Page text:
The European Union has issued guidelines requiring products of “settlements” on the West Bank to be so labeled, presumably so that European consumers can avoid them:
The labeling rules apply to fresh fruit and vegetables, wine, honey, olive oil, eggs, poultry, organic products and cosmetics coming from Israeli-owned businesses and farms outside the state’s original borders.
Rather than “product of Israel,” these goods must be labeled with the term “settlement,” or “its equivalent,” the rules say, as in “product of West Bank (Israeli settlement).” Goods from Palestinian-owned businesses can say “product of Palestine” or “product of West Bank (Palestinian product).”
Israeli products are sold in Europe with no, or very low, tariffs, but products of the West Bank will not be entitled to the same treatment. Israel’s government has protested the new labeling guidelines, while Hamas hailed them as “a step in the right direction.”
On Tuesday, the State Department’s Deputy Spokesman, Mark Toner, was asked for the administration’s position on the guidelines in his regular State Department briefing. What ensued was a comical display of incompetence and cowardice. The following colloquy looks long, but can be skimmed quickly. I had to reproduce the whole thing to convey the Department’s ineptitude:
QUESTION: … And that is the EU this week or very soon is expected to begin its requirement for products made in settlements to be labeled as such. You have – the Administration has opposed this in the past, and I’m just wondering if you guys have made your opposition to it clear recently.
MR TONER: Not sure when the last time – I mean, look, we’re not – there’s – it hasn’t been announced yet, this —
QUESTION: Yeah, but it’s expected to.
MR TONER: It is expected to.
QUESTION: And it’s expected to move on the Hill.
MR TONER: I know. I know that we’re – and we’re aware that it’s going to publish a note soon about its consumer guidelines on product origin labeling, which I believe several countries are already following. It’s my understanding, though, that this issue is still under discussion within the – within European Commission, rather, and I would refer you to the EU for the latest. So I’m not going to speculate about it.
You know where our – where we stand on this —
QUESTION: No, but that’s what I want to know. And I don’t want to be referred to the EU to find out what the U.S. thinks about something.
MR TONER: Oh, what our – okay, I’m sorry. I didn’t realize you were – I thought you were asking for —
QUESTION: No, no.
MR TONER: Apologize.
QUESTION: But I want to know, one, if you’re still –- I mean, I presume you’re still opposed to it —
MR TONER: Yep.
QUESTION: — but why it is you are opposed to it or why you are still opposed to it, and whether or not it has been raised by the Administration recently with the EU.
MR TONER: So – okay. First thing is our position on boycotts targeting the state of Israel has not changed. We oppose efforts to isolate to delegitimize the state of Israel. That said, the longstanding bipartisan position on – of the United States on Israeli settlements has also not changed. We believe settlements are illegitimate and are harmful to prospects to peace for peace and to Israel’s long-term security. That said, if Israel continues to expand settlement activity, it shouldn’t come as a surprise to – if some in the international community pursue steps to limit commercial relations with the settlements, and this underscores the urgent need for Israel to change its policies with regard to settlements.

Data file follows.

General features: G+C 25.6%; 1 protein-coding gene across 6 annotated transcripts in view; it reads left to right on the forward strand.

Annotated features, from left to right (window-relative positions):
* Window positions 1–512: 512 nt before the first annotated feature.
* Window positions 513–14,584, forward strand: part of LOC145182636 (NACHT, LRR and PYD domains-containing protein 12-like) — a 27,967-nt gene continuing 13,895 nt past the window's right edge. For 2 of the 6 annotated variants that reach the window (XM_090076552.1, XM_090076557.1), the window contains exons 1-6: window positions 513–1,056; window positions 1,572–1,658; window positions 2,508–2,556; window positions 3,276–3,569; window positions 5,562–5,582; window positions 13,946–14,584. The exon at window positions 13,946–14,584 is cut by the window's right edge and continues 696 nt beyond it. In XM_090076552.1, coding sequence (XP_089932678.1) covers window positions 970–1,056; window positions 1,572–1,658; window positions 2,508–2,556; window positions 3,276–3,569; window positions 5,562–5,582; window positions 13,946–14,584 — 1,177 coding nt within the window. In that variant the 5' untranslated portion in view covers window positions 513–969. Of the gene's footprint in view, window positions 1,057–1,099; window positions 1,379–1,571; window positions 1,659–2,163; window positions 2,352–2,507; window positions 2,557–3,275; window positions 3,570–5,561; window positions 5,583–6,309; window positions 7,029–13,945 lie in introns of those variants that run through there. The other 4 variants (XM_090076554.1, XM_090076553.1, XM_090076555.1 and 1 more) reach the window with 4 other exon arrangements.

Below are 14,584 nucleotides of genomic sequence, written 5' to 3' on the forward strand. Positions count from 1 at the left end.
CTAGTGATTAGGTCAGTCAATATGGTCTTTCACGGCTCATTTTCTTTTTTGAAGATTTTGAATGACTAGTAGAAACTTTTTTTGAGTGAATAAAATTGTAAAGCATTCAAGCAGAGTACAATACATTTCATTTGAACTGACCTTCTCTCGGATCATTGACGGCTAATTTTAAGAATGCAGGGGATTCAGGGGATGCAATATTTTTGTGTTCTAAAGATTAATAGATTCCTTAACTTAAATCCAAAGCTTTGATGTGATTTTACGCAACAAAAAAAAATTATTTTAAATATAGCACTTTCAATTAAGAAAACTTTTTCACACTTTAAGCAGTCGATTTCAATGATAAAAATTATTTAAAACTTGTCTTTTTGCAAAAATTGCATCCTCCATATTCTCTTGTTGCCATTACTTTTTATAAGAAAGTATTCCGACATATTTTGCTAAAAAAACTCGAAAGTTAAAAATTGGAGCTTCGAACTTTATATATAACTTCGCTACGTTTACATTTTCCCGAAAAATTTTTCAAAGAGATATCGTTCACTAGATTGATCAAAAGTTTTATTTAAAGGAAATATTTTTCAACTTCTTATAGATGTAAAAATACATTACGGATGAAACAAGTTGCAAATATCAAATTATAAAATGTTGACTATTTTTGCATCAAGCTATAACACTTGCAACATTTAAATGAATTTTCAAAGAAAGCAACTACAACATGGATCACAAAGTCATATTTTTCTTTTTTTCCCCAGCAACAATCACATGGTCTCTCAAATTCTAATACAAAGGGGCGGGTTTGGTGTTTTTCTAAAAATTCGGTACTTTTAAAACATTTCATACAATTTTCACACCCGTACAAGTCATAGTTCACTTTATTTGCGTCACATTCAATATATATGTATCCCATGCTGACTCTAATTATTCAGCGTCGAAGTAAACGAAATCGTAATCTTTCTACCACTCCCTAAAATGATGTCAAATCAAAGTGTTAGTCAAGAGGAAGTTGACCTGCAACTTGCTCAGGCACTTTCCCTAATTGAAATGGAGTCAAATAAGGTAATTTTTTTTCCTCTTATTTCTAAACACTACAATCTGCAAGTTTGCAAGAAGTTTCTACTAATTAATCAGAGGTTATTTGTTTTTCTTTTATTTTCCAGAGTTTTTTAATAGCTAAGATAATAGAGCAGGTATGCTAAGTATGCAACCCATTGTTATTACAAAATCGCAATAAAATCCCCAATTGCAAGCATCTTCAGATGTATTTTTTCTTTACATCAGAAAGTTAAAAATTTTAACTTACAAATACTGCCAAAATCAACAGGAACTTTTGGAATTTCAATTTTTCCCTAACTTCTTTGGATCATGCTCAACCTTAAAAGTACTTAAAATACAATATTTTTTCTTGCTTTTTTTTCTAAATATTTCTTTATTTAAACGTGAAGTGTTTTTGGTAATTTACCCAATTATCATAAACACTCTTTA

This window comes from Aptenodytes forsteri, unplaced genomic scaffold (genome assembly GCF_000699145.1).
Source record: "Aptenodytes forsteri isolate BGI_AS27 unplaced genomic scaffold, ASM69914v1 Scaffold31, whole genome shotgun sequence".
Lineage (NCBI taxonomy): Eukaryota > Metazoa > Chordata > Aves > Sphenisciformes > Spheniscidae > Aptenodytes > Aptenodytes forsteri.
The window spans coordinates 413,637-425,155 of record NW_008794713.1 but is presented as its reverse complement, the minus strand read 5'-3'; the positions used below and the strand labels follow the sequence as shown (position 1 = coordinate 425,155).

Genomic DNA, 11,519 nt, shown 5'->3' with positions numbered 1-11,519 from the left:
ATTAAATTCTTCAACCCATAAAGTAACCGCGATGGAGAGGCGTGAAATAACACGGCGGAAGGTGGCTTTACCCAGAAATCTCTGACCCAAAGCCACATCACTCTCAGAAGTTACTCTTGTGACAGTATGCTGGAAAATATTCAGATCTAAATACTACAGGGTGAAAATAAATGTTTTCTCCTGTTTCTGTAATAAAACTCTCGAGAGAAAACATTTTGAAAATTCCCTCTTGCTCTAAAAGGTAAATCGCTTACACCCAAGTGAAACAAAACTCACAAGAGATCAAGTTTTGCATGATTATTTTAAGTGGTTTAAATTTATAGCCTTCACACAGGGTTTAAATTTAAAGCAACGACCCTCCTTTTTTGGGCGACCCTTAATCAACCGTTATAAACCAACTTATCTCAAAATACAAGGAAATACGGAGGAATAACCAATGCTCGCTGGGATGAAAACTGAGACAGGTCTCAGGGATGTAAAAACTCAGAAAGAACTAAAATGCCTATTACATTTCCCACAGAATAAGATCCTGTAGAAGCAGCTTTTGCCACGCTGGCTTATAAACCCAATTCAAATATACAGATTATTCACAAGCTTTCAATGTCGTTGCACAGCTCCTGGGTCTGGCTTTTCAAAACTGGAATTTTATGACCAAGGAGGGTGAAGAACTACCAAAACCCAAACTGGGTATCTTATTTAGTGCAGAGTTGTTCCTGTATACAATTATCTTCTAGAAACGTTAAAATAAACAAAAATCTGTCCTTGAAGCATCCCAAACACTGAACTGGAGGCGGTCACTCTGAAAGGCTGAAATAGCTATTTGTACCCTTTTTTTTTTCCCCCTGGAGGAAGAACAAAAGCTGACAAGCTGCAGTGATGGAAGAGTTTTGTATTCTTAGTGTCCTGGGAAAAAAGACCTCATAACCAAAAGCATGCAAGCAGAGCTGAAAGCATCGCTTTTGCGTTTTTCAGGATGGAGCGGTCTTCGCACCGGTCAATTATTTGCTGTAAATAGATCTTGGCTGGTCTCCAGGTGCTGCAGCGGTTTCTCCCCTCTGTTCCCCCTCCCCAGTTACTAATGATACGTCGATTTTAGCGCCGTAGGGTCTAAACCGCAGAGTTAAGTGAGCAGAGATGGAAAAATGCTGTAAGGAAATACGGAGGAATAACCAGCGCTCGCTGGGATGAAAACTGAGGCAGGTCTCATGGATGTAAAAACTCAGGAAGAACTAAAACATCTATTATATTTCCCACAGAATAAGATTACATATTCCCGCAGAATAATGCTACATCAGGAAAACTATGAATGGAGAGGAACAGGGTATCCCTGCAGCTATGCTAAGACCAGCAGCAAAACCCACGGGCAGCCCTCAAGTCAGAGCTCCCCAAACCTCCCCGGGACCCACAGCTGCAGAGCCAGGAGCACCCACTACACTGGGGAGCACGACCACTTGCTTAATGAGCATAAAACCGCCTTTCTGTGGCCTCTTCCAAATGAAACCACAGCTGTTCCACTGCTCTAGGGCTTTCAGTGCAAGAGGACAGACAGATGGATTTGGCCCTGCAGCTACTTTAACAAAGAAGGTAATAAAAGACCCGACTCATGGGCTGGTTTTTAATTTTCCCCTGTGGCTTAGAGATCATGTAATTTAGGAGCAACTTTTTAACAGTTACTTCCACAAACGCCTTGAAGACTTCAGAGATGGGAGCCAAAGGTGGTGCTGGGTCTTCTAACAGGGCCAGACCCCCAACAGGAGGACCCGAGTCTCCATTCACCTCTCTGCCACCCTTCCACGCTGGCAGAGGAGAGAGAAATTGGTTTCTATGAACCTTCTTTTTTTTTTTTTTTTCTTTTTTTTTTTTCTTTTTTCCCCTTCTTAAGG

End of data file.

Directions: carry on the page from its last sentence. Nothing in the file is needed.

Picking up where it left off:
QUESTION: Would you —
QUESTION: So hold on a second. Wait, wait. I’m still struggling to find a coherent position on whether —
MR TONER: Okay.
QUESTION: — the labeling is a good thing or a bad thing, according to you guys.
MR TONER: So I’m – we’re not going to speak to something that has not taken place yet. A decision has not been made, and that’s what was my point about this is still a matter under discussion in the European Commission.
On boycotts, we’re against boycotts. On settlements, we’re against settlements.
MR TONER: But – and my last point is the “but” – that Israel should – that it shouldn’t be a surprise to Israel that some in the international community pursue steps to limit commercial relations with the settlements.
QUESTION: In other words, you think it’s a bad thing, but it’s Israel’s fault?
MR TONER: I think it’s a reality. I mean, I think —
QUESTION: It is a bad thing, but it’s Israel’s fault for this to – I’m trying to find out —
MR TONER: We – yeah, yeah, sure – we disagree with —
QUESTION: Do you think —
MR TONER: — we disagree with the policy of settlements —
QUESTION: Yes, I understand that.
MR TONER: — which – you understand that. All I’m saying is, I’m making the observation that it should not come as a surprise that there are others in the international community who pursue steps to limit commercial relations. I’m just laying that out there.
QUESTION: Is it that you regard this —
QUESTION: I know, but —
QUESTION: — do you regard this as a step to limit commercial relations, the simple labeling?
MR TONER: Well, it’s labeling to differentiate Israeli – Israel products from those from the settlements.
QUESTION: So you think that that’s inevitably going to lead to —
MR TONER: Not inevitably, but it could.
QUESTION: But does that mean that you – that – so you’re not saying that the labeling is a boycott which you would oppose; you’re saying to Israel, don’t be surprised if countries do this? I just – I’m trying to find out if the Administration has a position on the labeling.
MR TONER: Yeah, yeah, that’s okay, that’s okay, that’s okay. That’s okay. That’s okay.
QUESTION: Do you think that it is the same thing as a boycott, which you would oppose?